Saturday, March 13, 2010

The Trouble with Knitting

For just a little while longer, we're here in the sun on vacation, here where the cactus is not quite blooming yet, but the wildflowers are beginning to be bright. For a little while longer, we're not quite observing Lent, at least not in the way we do in the midwest, in that fitful way.

It wasn't so sunny here the first few days we arrived. It was cold and rainy, a shock to our expectations. It absolutely opened up and poured while we were shopping on one of our first days here. We were crestfallen; but my sister and her family, who live here, were overjoyed. They've been in a drought for about fourteen years, they said. They need the rain.
So, I brought my knitting, my new obsession, with me, and I have had opportunities to knit: while riding in the car, while it was raining, when we're tired in the evening. I finished my first pair of socks, a thick pair of house socks out of a pretty worsted-wool. I didn't have to learn the dreaded "kitchener stitch" for this pair. And I felt so good that I have finally done something that has amazed me for years.

I wanted to start another project. I found a wonderful little yarn shop in Scottsdale near where we are staying. It's a tiny building, but I think it's a well-known store among local knitters. And it's chock-full of beautiful yarn and needlepoint materials, too. I walked in thinking I would try a pair of "real" socks", maybe not with the thinnest yarn possible, but maybe with a sport-weight yarn.

But the proprietress showed me this sweater, a kimono sweater, she called it. It was easy, just four rectangles, and I could do so many things with it, and it knits up very easily, she said.

To be truthful, I have never really thought about knitting a sweater. And I did convince her to sell me some more sock yarn and a book to get me started. But I kept thinking about the sweater, how nice it would be to wear something that I had made. I've loved wearing my mittens, but soon it will be too warm. But I also thought about how expensive it would be to knit a sweater, how much time it would take (I have a short attention span, and have unfinished sewing projects to prove it.) I thought about how my mother loved to sew when I was growing up; she sewed almost all of our clothes, including a spring coat for my sister and me when we were small. My mother saved money sewing clothes. Knitting does not save money. So yesterday I stopped back in to get help with my sock, and to buy a crochet hook in the right size. And I looked at the sweater again, but said I wasn't quite ready to make the investment. It would be nine balls of yarn and they estimated between "150 and 180". I wasn't sure what they meant. "Dollars?" I said dumbly. "Yes."

So I kind of thought this would not be prudent of me, to spend that kind of money. And the proprietress said something like this: "You are going about this the wrong way. You are too conservative and cautious. You need something you are passionate about."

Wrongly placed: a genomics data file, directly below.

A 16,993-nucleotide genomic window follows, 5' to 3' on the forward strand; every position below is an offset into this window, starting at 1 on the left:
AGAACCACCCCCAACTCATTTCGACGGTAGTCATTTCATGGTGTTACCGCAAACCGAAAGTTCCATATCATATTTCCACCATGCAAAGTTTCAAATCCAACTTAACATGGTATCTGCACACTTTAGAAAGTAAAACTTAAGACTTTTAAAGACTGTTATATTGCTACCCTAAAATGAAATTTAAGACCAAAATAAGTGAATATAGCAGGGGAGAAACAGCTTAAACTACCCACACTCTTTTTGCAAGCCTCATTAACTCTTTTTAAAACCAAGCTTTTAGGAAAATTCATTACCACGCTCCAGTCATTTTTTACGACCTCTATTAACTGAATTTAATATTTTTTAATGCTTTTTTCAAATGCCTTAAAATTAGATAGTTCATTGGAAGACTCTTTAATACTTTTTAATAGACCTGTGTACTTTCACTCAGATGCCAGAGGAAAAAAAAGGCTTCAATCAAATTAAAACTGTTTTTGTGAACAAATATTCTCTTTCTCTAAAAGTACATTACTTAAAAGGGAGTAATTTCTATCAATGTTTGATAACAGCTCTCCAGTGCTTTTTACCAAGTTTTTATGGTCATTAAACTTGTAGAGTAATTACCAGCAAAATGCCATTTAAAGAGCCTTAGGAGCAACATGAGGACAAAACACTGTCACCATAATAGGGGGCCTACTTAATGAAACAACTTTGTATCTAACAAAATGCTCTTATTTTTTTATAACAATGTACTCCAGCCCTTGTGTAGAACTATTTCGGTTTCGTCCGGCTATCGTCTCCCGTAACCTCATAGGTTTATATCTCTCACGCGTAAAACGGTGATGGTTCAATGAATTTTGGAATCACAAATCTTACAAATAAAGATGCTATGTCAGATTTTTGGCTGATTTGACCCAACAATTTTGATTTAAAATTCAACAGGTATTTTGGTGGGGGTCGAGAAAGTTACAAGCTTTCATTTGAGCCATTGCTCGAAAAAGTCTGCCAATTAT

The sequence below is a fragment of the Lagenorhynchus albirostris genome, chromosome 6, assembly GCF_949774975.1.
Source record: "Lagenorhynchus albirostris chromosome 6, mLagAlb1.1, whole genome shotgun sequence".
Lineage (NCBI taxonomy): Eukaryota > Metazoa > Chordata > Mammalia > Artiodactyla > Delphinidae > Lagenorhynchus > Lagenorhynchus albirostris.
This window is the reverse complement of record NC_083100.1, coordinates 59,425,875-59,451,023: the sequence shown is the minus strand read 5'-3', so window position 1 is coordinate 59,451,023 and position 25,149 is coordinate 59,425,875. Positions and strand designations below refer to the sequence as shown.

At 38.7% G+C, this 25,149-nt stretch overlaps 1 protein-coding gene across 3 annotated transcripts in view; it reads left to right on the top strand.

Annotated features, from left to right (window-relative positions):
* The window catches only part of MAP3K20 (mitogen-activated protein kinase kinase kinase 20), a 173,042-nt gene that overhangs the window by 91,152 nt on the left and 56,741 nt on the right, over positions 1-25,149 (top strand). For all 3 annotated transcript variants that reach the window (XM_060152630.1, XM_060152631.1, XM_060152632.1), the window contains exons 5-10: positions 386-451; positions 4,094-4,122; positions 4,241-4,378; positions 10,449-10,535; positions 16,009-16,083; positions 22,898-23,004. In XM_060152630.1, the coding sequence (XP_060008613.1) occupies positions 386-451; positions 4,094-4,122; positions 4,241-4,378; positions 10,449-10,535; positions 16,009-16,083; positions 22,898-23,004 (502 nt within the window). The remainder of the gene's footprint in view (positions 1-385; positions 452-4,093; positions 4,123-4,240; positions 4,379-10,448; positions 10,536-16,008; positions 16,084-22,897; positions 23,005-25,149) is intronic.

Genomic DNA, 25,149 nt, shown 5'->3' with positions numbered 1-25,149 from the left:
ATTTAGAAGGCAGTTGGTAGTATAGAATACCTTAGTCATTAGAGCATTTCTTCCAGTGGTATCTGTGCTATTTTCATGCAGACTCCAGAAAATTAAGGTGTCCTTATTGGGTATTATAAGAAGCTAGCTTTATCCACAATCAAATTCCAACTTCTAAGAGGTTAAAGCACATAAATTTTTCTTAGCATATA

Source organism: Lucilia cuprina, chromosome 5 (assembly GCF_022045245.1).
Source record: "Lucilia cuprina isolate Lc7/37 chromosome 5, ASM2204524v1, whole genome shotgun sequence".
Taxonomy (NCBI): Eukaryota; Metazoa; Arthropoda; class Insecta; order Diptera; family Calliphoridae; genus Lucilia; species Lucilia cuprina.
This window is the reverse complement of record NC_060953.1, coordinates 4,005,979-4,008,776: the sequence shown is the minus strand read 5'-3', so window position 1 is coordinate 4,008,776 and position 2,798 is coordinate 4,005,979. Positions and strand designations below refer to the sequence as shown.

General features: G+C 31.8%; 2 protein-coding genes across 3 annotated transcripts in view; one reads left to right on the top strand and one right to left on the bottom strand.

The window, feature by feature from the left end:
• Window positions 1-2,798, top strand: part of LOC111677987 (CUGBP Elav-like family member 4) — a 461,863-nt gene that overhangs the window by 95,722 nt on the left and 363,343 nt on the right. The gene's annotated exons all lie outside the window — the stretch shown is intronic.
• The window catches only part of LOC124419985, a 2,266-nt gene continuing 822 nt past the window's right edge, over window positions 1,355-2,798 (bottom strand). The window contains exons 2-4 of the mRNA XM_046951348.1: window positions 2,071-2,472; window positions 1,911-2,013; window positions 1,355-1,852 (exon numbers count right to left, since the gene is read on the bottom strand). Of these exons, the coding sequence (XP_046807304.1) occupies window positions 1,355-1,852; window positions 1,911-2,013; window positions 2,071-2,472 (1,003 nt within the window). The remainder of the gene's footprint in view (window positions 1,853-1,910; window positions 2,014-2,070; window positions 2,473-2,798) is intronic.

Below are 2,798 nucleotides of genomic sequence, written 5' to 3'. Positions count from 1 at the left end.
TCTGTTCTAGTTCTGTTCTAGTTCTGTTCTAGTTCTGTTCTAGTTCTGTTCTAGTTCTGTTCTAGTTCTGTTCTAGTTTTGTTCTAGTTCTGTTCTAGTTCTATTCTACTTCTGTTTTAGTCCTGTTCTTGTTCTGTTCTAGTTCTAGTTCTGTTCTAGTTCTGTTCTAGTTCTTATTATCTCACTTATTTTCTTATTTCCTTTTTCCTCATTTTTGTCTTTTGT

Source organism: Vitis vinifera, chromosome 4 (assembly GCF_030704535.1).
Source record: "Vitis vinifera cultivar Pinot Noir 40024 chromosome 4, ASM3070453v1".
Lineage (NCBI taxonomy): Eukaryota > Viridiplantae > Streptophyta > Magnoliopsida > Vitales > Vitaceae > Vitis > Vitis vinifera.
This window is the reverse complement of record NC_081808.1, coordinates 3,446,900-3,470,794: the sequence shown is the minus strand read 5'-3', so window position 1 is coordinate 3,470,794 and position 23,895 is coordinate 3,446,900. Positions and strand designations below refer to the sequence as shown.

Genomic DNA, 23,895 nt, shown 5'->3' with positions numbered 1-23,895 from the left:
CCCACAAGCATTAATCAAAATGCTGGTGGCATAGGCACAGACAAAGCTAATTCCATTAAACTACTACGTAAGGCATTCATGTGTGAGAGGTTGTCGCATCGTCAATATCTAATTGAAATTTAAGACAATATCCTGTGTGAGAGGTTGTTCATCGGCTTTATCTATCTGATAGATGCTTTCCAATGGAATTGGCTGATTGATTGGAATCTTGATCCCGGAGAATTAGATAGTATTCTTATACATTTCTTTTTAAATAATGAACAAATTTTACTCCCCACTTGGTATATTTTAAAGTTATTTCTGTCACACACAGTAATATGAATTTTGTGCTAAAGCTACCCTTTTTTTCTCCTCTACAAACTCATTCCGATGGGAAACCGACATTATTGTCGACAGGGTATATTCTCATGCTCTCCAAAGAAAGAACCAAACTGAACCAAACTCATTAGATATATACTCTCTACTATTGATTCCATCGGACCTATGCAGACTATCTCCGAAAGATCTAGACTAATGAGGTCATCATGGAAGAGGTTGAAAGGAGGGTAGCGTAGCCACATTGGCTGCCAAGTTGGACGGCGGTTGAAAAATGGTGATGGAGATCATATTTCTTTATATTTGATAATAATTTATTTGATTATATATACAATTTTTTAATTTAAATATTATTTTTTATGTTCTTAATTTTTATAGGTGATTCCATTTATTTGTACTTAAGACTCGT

And part of me thought, she's just trying to make a sale.

But another part of me thought, she's right. I am conservative and cautious. In many things. Money being just one.

And I just keep thinking about her words, about the possibility of making a kimono sweater, about the other things I am too cautious and conservative to do.

I am still on vacation, but I can't help wondering about the things I am conservative and cautious about, the things my congregation needs me to do, for the sake of the gospel.

7 comments:

Mompriest said...

I think I know that knitting store - I think we made a trip there during the BE 2 last Spring...beautiful yarns!

The woman who taught me to knit socks said that socks are as much work as a sweater....I think about that whenever I consider learning how to knit a sweater...

but, that is something to ponder, conservative and cautious...and what the Gospel asks of us...

Jan said...

I am very impressed with your socks. Having no knitting ability, I think socks would be as difficult as a sweater, though the latter is bigger and would take more wool and more time. Enjoy.

Elaine Dent said...

Back in the land of Lent, we read the story of the two lost sons and the undignified father. Imagine, the elder father running to greet the wayward young man. Imagine again throwing a party without even listening to the whole apology. The story throws a kink into being cautious and conservative. Of course, that has nothing to do with expensive yarn and sweaters...but it did make me wish...

Diane said...

elaine -- maybe if I were to knit that expensive sweater for someone else, then it would connect...

PS (PSanafter-thought) said...

These days you can't sew and save money either, with patterns costing from $ 5 - $12, plus the fabric, at least the fabric that you'd want next to your skin, costing a lot. If you want to save money go to a thrift store or consignment shop. But having something that you are passionate about, well, that is priceless. Since I'm not a knitter, it wouldn't be knitting a sweater. But I'm into quilting and I'll tell you, I've spent (shhhhh, thousands) and I am passionate about it. You can't save money or make money if you buy the raw materials at retail price. But for me, it is art and artistic expression is priceless.

Elaine Dent said...

Yes and yes...who would graced by kimona sweater?

Lindy said...

I sometimes think I should be more like you.